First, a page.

R35 GT-R Maintenance Logs Part 1 - Oil and Tranny

Today I'm adding a new series of blog posts talking about various maintenance jobs on my R35 GT-R as I go through them. Why did I think of doing this? It's simple really – the R35 is more accessible now to more people because even though the new ones have seen their price go up by almost 50% from when the car debuted in 2009 there are plenty of used ones on the market to be had. At around $50-60K on the bottom end the R35 has never been cheaper to purchase but like anything that's fairly exotic the ownership costs aren't something you want to ignore. My 2010 R35 will be going through some of the major services it needs this year so I thought it'd be a good time to post about them so that prospective owners can get an idea of what they're in for.

First off, lets get this out of the way – the R35 isn't so expensive to maintain that you'll have to beg Robert Wagner to give you a reverse mortgage in order to afford it. That being said, don't expect either that you'll pay Versa costs for a car that has about as much in common with one as I have things in common with Katie Ledecky.

Of course the most basic service you'll need is the ever-popular oil change – which on an R35 has to occur at least every six months or 6000 miles. The process on an R35 isn't very different from any other car except that you'll have to undo an access panel (or remove whole sections of the undertray on the 2009 cars) to get at the drain plug from underneath. It's certainly within the realm of a do-it-yourselfer but I prefer to leave my own R35's care and feeding to my local dealer since the service staff are friends of mine who give me a good deal so the cost savings just aren't enough for me to sacrifice valuable goofing-off time to do it.

If you don't have the benefit of being best buds with your local Nissan dealer typical labor for an oil change will cost $90. The bigger cost is the oil (synthetic of course), filter, and the clips for the access panel that need to be replaced periodically which comes out to around $145 at normal prices through a Nissan dealer. If you're not DIYing and want to save a little it's cheaper to just buy a good oil yourself and give it to the dealer. Nissan recommends Mobil 1 0W40 from the factory but if you have a modded car check with your tuner for his recommendation – mine used Motul 300V 15w50 so that's what I use. Besides, it smells like bananas.
My car uses Dodson GR6 transmission oil and banana juice a.k.a. Motul 300V full synthetic oil.

A private shop is also a good option to save but make sure you find one with plenty of experience. It's becoming much easier to find a good shop now though with more and more R35s running around. Whatever you do, don't take it to just some random quick lube joint so some inept monkey can forget to refill the motor with oil or hack up your undertray to get access.

If you do plan on DIYing an R35 service, note that you'll need a few things to do it properly – since the R35 is a pretty low car even at stock height you'll want some low-profile ramps to get the car up. Depending on your preferred method you may also need a low-profile jack and some properly outfitted jack stands. The R35 uses pocket-style jack points like on many European luxury cars rather than the pinch welds on most lower-end vehicles so for commited DIYers you should consider investing in some pads and/or special stands like the ones from Reverse Logic that I have for my car as shown in the pic below. Some people use blocks of wood for cushioning but I prefer the security of having a proper tool for the job when dealing with my own baby.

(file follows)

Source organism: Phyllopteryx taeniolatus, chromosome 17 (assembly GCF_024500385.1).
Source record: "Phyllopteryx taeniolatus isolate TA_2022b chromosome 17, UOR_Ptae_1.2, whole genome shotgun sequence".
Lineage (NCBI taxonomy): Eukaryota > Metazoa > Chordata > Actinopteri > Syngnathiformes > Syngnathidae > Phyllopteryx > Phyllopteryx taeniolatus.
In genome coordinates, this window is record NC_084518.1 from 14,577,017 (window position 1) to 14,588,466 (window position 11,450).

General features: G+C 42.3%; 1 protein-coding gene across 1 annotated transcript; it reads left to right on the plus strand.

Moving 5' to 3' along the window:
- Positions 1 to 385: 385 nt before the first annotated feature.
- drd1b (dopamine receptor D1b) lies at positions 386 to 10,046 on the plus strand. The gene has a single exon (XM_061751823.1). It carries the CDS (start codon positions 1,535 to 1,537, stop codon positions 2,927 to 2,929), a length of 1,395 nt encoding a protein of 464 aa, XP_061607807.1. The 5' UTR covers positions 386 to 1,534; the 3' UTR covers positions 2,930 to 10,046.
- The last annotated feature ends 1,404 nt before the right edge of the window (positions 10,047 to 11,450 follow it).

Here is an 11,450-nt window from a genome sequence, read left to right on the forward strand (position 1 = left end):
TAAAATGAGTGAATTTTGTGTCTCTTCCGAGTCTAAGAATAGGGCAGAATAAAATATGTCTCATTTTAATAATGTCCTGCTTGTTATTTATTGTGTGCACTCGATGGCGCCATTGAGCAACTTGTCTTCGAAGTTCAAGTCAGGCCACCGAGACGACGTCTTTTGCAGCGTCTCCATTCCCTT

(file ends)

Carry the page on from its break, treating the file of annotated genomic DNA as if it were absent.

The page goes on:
On top are a pair of modified Torin jack stands from Reverse Logic and at the bottom is their R35-specific jack pad.

The most expensive fluid change on an R35 is the tranny fluid change. Thankfully, for the average street-driven R35 this is recommended only every 18,000 miles or 18 months for a CBA (2009-2011) R35 or an even longer 36,000 miles or 36 months for the later models, so it'll be a while between changes. Cars frequently driven on track however may need this done in a tenth of that interval or less depending on the tranny temps reached so be aware of that if you're addicted to the circuit. You may need Robert Wagner on speed dial after all in that case.

The OEM Nissan tranny fluid is pricey at about $700 for enough to do one change. Add about $175 in labor minimum plus about $40-50 in miscellaneous washers, clips, and plugs and you can see why this is a pretty big expense. One good way to save is to pick up aftermarket fluid like the one from Dodson that costs about $500 for a 10 liter container that's enough for one service. Even with my R35's upgraded stage 2.5 tranny Sheptrans recommends the Dodson fluid so you know it's good stuff.

I had both of these services done a couple of months ago and normally I'd also have had my diff fluid swapped at the same time as the tranny fluid as per the manual but my car's on a slightly different schedule due to the build it went through. That service is coming up though plus a coolant flush so I'll talk about that in the next maintenance log. In the meantime I hope this has been helpful for anyone considering picking up Nissan's flagship car.

Cost summary for part 1:
Oil change - ~ $235 through a dealer
~ $ 100+ if DIY (varies widely depending on oil used)

Transmission fluid change - ~$915 through a dealer
~$540 depending on fluid used

UPDATE (9/25/16): Changed the listed intervals for the transmission fluid change to reflect the extended recommendation for the later generation R35s that's different from the one for my 2010 car.